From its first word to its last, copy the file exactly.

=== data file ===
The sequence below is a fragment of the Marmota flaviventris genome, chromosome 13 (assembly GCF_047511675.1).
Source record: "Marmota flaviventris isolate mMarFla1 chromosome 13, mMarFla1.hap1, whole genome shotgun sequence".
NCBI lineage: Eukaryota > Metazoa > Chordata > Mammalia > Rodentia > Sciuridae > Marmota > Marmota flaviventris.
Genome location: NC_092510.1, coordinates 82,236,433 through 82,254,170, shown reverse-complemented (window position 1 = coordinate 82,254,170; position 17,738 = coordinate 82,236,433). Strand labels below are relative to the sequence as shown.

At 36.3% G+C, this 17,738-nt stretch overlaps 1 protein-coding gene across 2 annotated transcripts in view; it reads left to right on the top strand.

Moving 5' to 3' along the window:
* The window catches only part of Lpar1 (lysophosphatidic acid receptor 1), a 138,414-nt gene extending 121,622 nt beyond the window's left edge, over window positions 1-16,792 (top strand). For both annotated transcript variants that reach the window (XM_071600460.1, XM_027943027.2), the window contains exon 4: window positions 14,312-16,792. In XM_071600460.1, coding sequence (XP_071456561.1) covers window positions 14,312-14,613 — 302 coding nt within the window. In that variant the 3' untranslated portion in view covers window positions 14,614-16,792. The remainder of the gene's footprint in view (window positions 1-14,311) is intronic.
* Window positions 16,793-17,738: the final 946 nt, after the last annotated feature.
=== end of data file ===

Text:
The sequence below is a fragment of the Marmota flaviventris genome, chromosome 13 (assembly GCF_047511675.1).
Source record: "Marmota flaviventris isolate mMarFla1 chromosome 13, mMarFla1.hap1, whole genome shotgun sequence".
NCBI lineage: Eukaryota > Metazoa > Chordata > Mammalia > Rodentia > Sciuridae > Marmota > Marmota flaviventris.
Genome location: NC_092510.1, coordinates 82,236,433 through 82,254,170, shown reverse-complemented (window position 1 = coordinate 82,254,170; position 17,738 = coordinate 82,236,433). Strand labels below are relative to the sequence as shown.

At 36.3% G+C, this 17,738-nt stretch overlaps 1 protein-coding gene across 2 annotated transcripts in view; it reads left to right on the top strand.

Moving 5' to 3' along the window:
* The window catches only part of Lpar1 (lysophosphatidic acid receptor 1), a 138,414-nt gene extending 121,622 nt beyond the window's left edge, over window positions 1-16,792 (top strand). For both annotated transcript variants that reach the window (XM_071600460.1, XM_027943027.2), the window contains exon 4: window positions 14,312-16,792. In XM_071600460.1, coding sequence (XP_071456561.1) covers window positions 14,312-14,613 — 302 coding nt within the window. In that variant the 3' untranslated portion in view covers window positions 14,614-16,792. The remainder of the gene's footprint in view (window positions 1-14,311) is intronic.
* Window positions 16,793-17,738: the final 946 nt, after the last annotated feature.